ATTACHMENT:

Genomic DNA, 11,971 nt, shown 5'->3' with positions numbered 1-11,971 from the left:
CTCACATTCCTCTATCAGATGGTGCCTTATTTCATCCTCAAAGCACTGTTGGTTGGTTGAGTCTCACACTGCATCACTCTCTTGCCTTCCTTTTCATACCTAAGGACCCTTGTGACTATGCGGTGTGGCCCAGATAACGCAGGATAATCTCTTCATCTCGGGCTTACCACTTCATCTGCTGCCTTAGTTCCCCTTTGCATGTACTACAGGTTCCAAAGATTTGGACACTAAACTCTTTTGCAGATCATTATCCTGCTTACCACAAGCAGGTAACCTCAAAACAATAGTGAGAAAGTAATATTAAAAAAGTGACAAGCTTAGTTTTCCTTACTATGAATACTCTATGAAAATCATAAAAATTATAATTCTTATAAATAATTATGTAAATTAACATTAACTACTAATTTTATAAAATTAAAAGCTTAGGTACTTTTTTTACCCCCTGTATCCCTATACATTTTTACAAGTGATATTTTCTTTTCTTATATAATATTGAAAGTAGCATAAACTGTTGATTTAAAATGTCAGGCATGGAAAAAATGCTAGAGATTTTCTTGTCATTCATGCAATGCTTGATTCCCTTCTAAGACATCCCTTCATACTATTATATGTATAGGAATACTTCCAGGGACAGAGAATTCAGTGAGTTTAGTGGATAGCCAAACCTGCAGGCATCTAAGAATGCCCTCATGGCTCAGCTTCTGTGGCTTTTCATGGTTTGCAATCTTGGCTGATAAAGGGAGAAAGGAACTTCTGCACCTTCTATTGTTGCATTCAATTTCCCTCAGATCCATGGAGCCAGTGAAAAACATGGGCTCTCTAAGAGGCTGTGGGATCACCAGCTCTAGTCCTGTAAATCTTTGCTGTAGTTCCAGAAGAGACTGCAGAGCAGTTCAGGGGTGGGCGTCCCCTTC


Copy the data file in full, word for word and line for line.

Genomic DNA, 11,971 nt, shown 5'->3' with positions numbered 1-11,971 from the left:
CTCACATTCCTCTATCAGATGGTGCCTTATTTCATCCTCAAAGCACTGTTGGTTGGTTGAGTCTCACACTGCATCACTCTCTTGCCTTCCTTTTCATACCTAAGGACCCTTGTGACTATGCGGTGTGGCCCAGATAACGCAGGATAATCTCTTCATCTCGGGCTTACCACTTCATCTGCTGCCTTAGTTCCCCTTTGCATGTACTACAGGTTCCAAAGATTTGGACACTAAACTCTTTTGCAGATCATTATCCTGCTTACCACAAGCAGGTAACCTCAAAACAATAGTGAGAAAGTAATATTAAAAAAGTGACAAGCTTAGTTTTCCTTACTATGAATACTCTATGAAAATCATAAAAATTATAATTCTTATAAATAATTATGTAAATTAACATTAACTACTAATTTTATAAAATTAAAAGCTTAGGTACTTTTTTTACCCCCTGTATCCCTATACATTTTTACAAGTGATATTTTCTTTTCTTATATAATATTGAAAGTAGCATAAACTGTTGATTTAAAATGTCAGGCATGGAAAAAATGCTAGAGATTTTCTTGTCATTCATGCAATGCTTGATTCCCTTCTAAGACATCCCTTCATACTATTATATGTATAGGAATACTTCCAGGGACAGAGAATTCAGTGAGTTTAGTGGATAGCCAAACCTGCAGGCATCTAAGAATGCCCTCATGGCTCAGCTTCTGTGGCTTTTCATGGTTTGCAATCTTGGCTGATAAAGGGAGAAAGGAACTTCTGCACCTTCTATTGTTGCATTCAATTTCCCTCAGATCCATGGAGCCAGTGAAAAACATGGGCTCTCTAAGAGGCTGTGGGATCACCAGCTCTAGTCCTGTAAATCTTTGCTGTAGTTCCAGAAGAGACTGCAGAGCAGTTCAGGGGTGGGCGTCCCCTTC